If you hadn’t heard (the name sort of gives it away) karaoke is sort of a big deal here. In Britain, where karaoke is mostly the province of the very bold and/or inebriated, it might be surprising to hear how common it is. Going out after school with friends? Karaoke. Work party? Karaoke. Missed the last train home? Ka-ra-oke.
The system is pretty straight forward. You get your room and call down to order food and drinks – there are often all-you-can-drink (nomihodai) offers – or extend your time. Just don’t plan on speaking much the next day if you really make the most of it!
Karaoke is by no means something that only the young enjoy. It definitely took me by surprise, seeing groups of suited-up business people ordering their karaoke room. Thinking about it though, there is so much more here for the older generations to do in terms of social activities. The feeling I get is that there is less pressure for adults here to take themselves so seriously (outside of work), unlike in the U.K. – especially for women. In a culture where self-expression is very different to that of western countries, there seems to be much less judgement when it comes to participation and silliness.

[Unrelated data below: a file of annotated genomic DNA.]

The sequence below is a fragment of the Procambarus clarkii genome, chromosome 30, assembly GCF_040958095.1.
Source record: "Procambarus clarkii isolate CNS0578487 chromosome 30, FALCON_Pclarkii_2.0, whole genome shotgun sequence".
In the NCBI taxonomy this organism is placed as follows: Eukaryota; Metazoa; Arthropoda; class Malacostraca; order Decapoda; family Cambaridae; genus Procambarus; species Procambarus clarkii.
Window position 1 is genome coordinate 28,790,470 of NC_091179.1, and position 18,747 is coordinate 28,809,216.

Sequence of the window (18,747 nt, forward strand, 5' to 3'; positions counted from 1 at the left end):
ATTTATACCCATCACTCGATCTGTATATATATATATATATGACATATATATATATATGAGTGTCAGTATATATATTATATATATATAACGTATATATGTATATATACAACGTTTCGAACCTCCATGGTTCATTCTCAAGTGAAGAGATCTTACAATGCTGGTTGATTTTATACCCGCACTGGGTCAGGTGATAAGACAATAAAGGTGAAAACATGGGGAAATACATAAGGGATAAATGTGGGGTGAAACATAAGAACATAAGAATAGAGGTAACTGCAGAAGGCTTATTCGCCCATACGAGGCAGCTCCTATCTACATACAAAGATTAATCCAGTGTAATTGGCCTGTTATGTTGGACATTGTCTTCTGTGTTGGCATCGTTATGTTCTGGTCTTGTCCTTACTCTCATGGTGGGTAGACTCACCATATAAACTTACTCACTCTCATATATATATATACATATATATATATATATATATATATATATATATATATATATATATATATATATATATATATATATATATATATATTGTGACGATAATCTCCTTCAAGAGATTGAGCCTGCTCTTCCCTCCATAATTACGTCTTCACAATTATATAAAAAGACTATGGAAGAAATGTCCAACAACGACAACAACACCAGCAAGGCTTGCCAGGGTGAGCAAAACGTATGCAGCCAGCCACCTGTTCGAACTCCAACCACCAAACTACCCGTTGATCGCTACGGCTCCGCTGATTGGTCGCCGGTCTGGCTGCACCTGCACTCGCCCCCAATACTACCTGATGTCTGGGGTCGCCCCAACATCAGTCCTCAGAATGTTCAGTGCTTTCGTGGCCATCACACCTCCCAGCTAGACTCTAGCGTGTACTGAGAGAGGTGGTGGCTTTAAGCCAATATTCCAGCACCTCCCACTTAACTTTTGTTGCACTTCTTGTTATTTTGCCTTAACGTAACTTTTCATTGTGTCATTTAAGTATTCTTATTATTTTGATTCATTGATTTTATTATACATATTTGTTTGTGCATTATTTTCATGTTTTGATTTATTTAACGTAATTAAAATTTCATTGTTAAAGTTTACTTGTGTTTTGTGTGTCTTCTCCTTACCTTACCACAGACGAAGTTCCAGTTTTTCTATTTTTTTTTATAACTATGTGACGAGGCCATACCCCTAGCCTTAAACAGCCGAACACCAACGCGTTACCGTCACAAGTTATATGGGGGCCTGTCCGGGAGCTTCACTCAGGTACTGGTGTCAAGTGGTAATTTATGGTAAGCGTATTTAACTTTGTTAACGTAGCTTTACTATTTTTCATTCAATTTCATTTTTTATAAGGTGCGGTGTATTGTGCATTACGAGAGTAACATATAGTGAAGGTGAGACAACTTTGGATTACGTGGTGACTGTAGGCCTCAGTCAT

The way Japan caters to the older generation is perhaps to be expected with such a drastically ageing population. On top of this, the lingering expectations for women here mean that there are lots of activities geared towards attracting housewives.
Anyway, our karaoke trip consisted of: an accidental order of all the fries ever, a lot of Jamaican and Disney songs, as well as some karaoke classics from Ricky Martin, Vanessa Carlton, and The Killers. Needless to say, after a night of karaoke and a week of voice projecting in a summer-heat-sleepy class, by the next weekend I sounded like the local frogs.